New Technique Measures Nerve Impulses

October 03, 1996

JHU Medical Institutions New Technique Measures Nerve Impulses

A Johns Hopkins researcher has developed a new technique to measure electrical impulses in a cranial nerve, which may lead to improved diagnosis and treatment of some facial nerve disorders.

Researchers stimulated the motor branches of the trigeminal nerve, a major nerve in the jaw, in 42 patients by placing a stimulator in their mouths. They measured the resulting electrical impulses in the muscles with electrodes on the skin. The results show that the technique accurately measured the nerve's electrical impulses and helped researchers to determine the normal level for electrical activity in these nerve branches. Previously, there were no techniques for studying or determining normal electrical impulse activity in the trigeminal nerve motor branches.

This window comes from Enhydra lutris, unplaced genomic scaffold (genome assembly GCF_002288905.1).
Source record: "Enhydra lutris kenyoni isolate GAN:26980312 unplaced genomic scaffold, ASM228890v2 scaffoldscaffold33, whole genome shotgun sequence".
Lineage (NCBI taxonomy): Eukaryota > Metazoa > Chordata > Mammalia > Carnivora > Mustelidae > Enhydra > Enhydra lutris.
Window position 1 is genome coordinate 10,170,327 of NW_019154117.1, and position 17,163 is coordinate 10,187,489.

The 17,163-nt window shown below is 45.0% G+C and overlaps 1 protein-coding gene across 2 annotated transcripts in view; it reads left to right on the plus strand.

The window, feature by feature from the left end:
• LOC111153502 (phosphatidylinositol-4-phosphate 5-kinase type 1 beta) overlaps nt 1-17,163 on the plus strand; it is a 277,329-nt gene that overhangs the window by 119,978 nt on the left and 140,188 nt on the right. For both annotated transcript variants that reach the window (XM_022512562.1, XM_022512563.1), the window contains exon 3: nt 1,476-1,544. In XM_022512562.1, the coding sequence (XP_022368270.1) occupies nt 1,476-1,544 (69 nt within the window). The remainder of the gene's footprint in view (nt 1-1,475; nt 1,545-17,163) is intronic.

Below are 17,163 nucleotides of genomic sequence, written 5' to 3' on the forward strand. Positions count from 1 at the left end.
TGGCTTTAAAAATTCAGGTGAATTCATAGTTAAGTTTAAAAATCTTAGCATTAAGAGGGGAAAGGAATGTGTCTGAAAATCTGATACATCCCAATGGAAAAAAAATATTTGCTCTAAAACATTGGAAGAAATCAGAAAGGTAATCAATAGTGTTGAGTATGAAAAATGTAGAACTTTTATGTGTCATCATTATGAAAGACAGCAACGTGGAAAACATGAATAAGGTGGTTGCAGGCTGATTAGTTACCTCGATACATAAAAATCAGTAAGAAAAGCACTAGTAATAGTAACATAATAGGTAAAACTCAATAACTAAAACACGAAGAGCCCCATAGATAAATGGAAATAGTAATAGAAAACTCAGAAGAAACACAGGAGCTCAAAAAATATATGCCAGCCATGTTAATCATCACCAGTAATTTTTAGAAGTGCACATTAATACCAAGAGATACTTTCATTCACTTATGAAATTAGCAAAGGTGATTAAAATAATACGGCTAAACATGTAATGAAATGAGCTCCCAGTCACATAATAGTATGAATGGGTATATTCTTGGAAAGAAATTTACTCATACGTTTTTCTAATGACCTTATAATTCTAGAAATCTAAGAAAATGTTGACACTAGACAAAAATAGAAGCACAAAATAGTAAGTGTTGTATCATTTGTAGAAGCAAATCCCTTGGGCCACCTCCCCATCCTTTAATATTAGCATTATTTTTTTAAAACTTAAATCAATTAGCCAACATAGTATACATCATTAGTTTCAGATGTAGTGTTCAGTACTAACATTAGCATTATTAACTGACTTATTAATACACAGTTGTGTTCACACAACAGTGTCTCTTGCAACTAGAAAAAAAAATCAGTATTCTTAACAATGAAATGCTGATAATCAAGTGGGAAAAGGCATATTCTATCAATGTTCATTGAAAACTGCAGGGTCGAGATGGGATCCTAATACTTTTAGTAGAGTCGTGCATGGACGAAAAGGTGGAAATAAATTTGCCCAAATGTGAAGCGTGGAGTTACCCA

"This technique should be useful in diagnosing patients with trigeminal nerve disorders," says Timothy Dillingham, M.D., the study's lead author and director of electrodiagnostic services in physical medicine and rehabilitation at Hopkins.

These disorders may be caused by jaw fractures, spine injuries, dental surgery complications, tumors and blood vessel malformations. The technique also may be useful in patients with swallowing or speaking disorders due to traumatic brain injury. The study, which was supported by the Walter Reed Army Medical Center, was published recently in Muscle and Nerve.

For media inquiries only, contact John Cramer at (410) 955-1534 or jcramer@welchlink.welch.jhu.edu.

--JHMI--9/96



Johns Hopkins Medicine

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